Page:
The VA Mission Act, which cleared the Senate by a vote of 92 to 5 and the House by a wide margin last week, was expected to reach the president’s desk as soon as Memorial Day.
The $55 billion package makes a five-year commitment to addressing shortcomings in the country’s largest health system, which still struggles with delays after a 2014 scandal in which VA employees were found to have fudged patient wait lists.
About one-third of veterans in the system now see outside doctors through a program called “Choice,” which Congress hastily approved as a temporary remedy in response to the scandal. But the program — designed to serve the overflow at VA facilities both of aging Vietnam-era veterans and younger service members returning from the wars in Iraq and Afghanistan — is fragmented and unwieldy. Doctors have complained of slow or nonexistent payments, and veterans say there’s insurmountable red tape.
“The Choice program has been a wreck, okay?” Sen. Jon Tester (Mont.), the Senate Veterans’ Affairs Committee’s top Democrat, said this week.
The Congressional Budget Office estimates that as a result of the VA Mission Act, an additional 640,000 veterans each year would go outside the system. The bill would require VA for the first time to negotiate a contract for veterans to seek care at private walk-in clinics, a shift now being tested in Arizona as part of a pilot program with the drugstore chain CVS.
Tester and Committee Chairman Johnny Isakson (R-Ga.) negotiated the bill with the White House and veterans groups over the past year, during which Trump fired his VA secretary, nominated a White House physician as a replacement whose nomination fell apart after claims of misconduct surfaced.
Isakson acknowledged this week that the turmoil had slowed progress on the legislation. After Wednesday’s Senate vote, he said in a statement that veterans “will benefit from more choice and fewer barriers to care.”
Allowing more private care was a key campaign promise made by the president, for whom veterans are an important constituency.
Lawmakers reached a bipartisan compromise that balances a push by the White House, Republicans and conservative veterans groups for unfettered access to private care with the concerns of Democrats and traditional veterans service groups who fear that VA, under Republican rule in Washington, is heading toward a privatized system.
The largest federal employee union, which represents about 200,000 VA civil servants, has been outspoken in its opposition to the bill and this week sent a letter to every Senate office co-signed by 16 labor groups urging a “no” vote.
The American Federation of Government Employees said in a statement that the legislation “kicks the door wide open to VA privatization, no matter what its supporters claim,” by curtailing investment in the 1,200 VA hospitals and clinics and instead sending money and veterans to private doctors who offer “costly and unaccountable” private care.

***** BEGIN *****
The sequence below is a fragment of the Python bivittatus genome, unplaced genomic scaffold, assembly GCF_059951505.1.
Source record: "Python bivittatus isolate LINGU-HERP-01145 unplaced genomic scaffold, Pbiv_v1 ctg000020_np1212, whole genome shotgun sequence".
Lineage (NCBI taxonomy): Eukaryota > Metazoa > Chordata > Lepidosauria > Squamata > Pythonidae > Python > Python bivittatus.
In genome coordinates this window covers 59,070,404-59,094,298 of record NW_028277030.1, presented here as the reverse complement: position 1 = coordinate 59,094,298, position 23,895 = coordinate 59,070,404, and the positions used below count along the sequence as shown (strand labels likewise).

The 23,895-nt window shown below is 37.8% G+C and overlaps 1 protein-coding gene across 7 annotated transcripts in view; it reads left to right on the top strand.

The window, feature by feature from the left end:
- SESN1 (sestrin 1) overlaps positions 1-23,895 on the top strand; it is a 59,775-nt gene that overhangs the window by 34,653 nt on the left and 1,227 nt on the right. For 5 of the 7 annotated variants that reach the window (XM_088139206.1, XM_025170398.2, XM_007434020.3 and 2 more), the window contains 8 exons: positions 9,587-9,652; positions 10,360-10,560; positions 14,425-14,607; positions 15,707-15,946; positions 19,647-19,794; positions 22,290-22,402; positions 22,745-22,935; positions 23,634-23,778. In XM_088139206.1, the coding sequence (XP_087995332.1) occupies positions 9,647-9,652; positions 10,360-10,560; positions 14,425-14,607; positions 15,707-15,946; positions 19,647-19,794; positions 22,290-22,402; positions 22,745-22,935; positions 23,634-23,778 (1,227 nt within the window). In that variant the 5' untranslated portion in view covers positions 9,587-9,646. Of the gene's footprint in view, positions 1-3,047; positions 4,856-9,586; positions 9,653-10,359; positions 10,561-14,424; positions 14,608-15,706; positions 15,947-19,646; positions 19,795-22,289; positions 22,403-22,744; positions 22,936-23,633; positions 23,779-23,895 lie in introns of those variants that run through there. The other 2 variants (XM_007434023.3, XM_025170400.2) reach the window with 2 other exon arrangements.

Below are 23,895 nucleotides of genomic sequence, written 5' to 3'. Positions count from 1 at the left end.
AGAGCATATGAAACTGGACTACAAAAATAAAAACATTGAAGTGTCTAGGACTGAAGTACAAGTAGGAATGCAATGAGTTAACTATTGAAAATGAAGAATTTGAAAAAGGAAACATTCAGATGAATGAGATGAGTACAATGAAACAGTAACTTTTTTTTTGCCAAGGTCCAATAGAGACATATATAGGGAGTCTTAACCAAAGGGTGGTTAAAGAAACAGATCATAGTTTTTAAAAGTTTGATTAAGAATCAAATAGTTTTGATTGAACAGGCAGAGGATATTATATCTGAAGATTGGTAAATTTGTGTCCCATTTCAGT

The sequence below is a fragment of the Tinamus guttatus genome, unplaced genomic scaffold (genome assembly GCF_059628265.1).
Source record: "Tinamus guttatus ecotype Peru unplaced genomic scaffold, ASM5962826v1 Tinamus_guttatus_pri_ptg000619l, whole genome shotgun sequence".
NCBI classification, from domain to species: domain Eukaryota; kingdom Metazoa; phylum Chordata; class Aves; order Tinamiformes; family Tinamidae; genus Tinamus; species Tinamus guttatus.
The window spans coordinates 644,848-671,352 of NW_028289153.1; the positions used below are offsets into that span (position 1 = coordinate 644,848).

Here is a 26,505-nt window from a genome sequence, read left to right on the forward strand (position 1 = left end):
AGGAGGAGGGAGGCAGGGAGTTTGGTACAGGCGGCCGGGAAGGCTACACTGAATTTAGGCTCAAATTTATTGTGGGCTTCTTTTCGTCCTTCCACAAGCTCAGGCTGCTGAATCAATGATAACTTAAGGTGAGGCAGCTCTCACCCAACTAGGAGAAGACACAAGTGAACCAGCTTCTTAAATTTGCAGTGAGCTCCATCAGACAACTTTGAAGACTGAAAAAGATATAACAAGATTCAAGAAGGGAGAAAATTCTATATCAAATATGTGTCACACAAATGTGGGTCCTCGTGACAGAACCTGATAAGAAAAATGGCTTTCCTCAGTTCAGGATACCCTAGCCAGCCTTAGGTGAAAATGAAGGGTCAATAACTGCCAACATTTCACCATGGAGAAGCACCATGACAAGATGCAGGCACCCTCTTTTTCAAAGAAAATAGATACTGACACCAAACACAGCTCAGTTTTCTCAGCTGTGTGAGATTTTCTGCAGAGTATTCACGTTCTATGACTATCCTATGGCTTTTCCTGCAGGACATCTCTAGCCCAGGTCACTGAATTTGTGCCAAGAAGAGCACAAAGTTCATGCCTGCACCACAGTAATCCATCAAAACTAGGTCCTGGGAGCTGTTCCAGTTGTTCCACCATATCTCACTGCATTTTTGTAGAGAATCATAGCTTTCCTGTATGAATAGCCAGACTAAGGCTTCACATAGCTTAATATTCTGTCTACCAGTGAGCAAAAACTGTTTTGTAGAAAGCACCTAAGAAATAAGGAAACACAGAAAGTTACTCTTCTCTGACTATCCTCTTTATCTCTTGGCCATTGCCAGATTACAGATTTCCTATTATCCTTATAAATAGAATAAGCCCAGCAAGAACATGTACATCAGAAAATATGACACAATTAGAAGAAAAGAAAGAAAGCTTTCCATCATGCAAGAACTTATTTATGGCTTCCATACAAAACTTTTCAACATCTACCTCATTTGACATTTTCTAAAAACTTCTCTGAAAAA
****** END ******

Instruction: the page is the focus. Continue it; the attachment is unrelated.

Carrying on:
Keith Harman, national commander of the 1.7 million-member Veterans of Foreign Wars, acknowledged in a statement that the bill “is the result of years of negotiating what role the private sector should play” in providing care to veterans. But he said it “strikes the right balance in order to make sure veterans have the best care possible.”
Robert Wilkie, Trump’s new nominee for VA secretary, will be charged with writing the bill’s fine print, the rules that set parameters for when a veteran can see a private doctor. They will be closely scrutinized by veterans groups.
Funding for the bill, including $5.2 billion to continue the current Choice program for a year, must still be approved by Congress.
The VA Mission Act would replace Choice by consolidating VA’s multiple private-care programs and contracting with an outside company to streamline billing.
It would require the agency to allow a veteran to see a private doctor if they agree with their VA physician that it’s in their best interest. A number of factors would be taken into account, including if the veteran lives far from a VA hospital, if the wait for an appointment is too long and if the care at the closest VA hospital is “deficient” compared with other private and VA medical offices. The veteran could appeal if the request was rejected.
The standards are far broader than the current rules, which limit private care to those who live more than 40 miles from a VA facility or who must wait more than 30 days for an appointment.
The legislation also gives veterans groups a victory by expanding VA’s popular caregiver program, extending stipends and other benefits to veterans of all eras, not just families of injured post-9/11 veterans.
VA also would be required to do a review of all of its underused hospitals, leading to possible closures, a victory for conservatives. An existing telehealth program would expand and VA would get new tools to recruit medical professionals to address thousands of vacancies.